This morning a colleague sent me down memory lane. “Do you remember what the weather was on this day for the last two years?” I remember, vividly. Two years ago, the freak October storm knocked out power in the two SafeHouses my agency manages for a week.
Imagine that for a moment: 30 people, moms and kids, living together with a loss of power to further complicated their lives affected by domestic violence and deeply affected by poverty. Unable to cook, or charge a cell phone; running to the local YMCA for a shower; gathering blankets as if they were gold, cold night after cold night.
Last year, it was Hurricane Sandy. The homes remained largely untouched. A former staff member, however, single mom of 4, was evacuated from her home. Her home was so deeply damaged that her family wasn’t able to return, for seven long months.
We often confess on this site about the trials and struggles of being moms. They are sincere and real, and help to promote the community of non-judgment that so profoundly supports us in our quest to raise healthy, able and resilient children. When I think of my life with my family, and how we often barely navigate our to-do list while supporting the spirits of our growing little ones, I am humbled by the resilience I find in the families I serve each day.
October is also Domestic Violence Awareness Month, and as it draws towards its close, on this anniversary of two profound fall storms, I sit here in awe. My heart-strings are pulled by the gifts these extraordinary families share with me in their courage, endurance and gentleness against all odds.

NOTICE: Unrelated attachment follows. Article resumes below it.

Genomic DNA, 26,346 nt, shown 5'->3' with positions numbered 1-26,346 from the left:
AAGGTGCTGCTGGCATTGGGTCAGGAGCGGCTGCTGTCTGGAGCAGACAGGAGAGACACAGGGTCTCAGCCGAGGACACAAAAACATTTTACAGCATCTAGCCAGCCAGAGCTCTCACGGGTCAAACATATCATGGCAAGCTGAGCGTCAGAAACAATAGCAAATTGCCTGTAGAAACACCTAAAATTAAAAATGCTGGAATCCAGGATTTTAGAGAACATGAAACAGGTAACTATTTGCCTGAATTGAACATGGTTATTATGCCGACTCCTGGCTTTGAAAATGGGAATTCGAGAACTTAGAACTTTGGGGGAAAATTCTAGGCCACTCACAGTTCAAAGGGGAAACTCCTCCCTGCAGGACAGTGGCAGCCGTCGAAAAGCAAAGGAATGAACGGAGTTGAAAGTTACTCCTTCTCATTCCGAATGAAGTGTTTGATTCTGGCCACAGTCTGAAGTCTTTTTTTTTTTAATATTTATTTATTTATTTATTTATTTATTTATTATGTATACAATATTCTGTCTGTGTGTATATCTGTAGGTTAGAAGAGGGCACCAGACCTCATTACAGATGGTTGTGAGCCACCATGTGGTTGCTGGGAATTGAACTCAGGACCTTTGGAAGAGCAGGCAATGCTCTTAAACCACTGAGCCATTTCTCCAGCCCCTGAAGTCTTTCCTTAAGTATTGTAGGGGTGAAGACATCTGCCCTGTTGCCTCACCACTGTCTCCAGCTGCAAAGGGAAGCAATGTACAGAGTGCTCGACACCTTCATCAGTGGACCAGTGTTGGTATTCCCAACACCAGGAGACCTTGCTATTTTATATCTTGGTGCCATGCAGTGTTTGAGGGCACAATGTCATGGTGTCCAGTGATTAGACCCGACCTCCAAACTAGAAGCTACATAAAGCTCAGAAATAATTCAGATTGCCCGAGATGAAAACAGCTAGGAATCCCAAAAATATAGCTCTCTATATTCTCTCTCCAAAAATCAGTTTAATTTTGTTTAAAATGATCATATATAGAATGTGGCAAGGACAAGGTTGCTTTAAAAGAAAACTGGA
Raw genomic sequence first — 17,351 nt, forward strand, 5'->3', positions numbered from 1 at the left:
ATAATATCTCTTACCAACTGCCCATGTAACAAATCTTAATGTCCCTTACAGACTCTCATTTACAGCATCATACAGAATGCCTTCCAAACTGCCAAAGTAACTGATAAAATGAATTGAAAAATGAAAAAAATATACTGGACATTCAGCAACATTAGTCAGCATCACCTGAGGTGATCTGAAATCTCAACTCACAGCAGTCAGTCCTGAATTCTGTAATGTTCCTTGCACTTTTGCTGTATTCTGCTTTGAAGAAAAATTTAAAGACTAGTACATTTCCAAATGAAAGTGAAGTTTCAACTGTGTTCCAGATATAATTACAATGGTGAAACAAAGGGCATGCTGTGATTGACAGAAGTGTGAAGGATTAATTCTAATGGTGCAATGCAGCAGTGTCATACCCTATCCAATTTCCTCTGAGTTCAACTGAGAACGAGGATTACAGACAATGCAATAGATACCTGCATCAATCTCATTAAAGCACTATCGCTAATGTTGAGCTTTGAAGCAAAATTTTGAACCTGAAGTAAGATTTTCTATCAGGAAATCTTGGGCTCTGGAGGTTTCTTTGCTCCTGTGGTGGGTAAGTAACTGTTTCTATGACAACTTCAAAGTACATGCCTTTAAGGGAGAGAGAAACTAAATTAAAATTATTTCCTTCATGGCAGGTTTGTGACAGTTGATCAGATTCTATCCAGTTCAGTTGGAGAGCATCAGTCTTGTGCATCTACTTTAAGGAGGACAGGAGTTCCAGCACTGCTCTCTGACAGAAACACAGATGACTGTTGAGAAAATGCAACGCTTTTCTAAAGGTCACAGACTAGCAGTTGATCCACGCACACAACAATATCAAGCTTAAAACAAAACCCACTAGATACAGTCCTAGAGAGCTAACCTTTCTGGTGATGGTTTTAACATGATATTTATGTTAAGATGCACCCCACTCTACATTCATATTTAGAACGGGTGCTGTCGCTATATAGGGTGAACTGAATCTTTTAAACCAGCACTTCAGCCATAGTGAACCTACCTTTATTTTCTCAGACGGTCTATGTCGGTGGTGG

Yesterday I was fortunate to go out for a run during lunch, and crossed the path of one mom we serve, one week from delivery, playing with her son in the playground to offer some fresh air. I’m sure she would rather have been on the couch with her feet up. Her body would likely have been grateful. Yet somehow she pulled from an amazing reserve to offer her son a little of what he needed. I admire her.
It was once believed that resilience was a character trait that some had and others did not. Yet, we’re beginning to recognize how resilience is also a practice. It can be promoted through our experiences in life, but also shaped by our perspective on them and what we are able to do in the face of them. In that way, we can also foster our own resilience, our own buoyancy, our own capacity to rise in the face of what are very real challenges in our every day lives.
It would be nice if life were more simple. I still work towards the day when my work is no longer needed: when families live in safety and we all have enough. I hope to never abandon that dream. Until then, I strive to be part of what supports resilience for the families and children we serve, whether through being an ear, an advocate, or a conduit to resources. We fare better together, often finding our strength and capacity to rise in each other.
Today, let’s each take a step to reach out to someone with our need, without shame. Whether we’re frustrated by our toddler’s most recent tantrum or are facing adversity in the form of violence, we are not alone.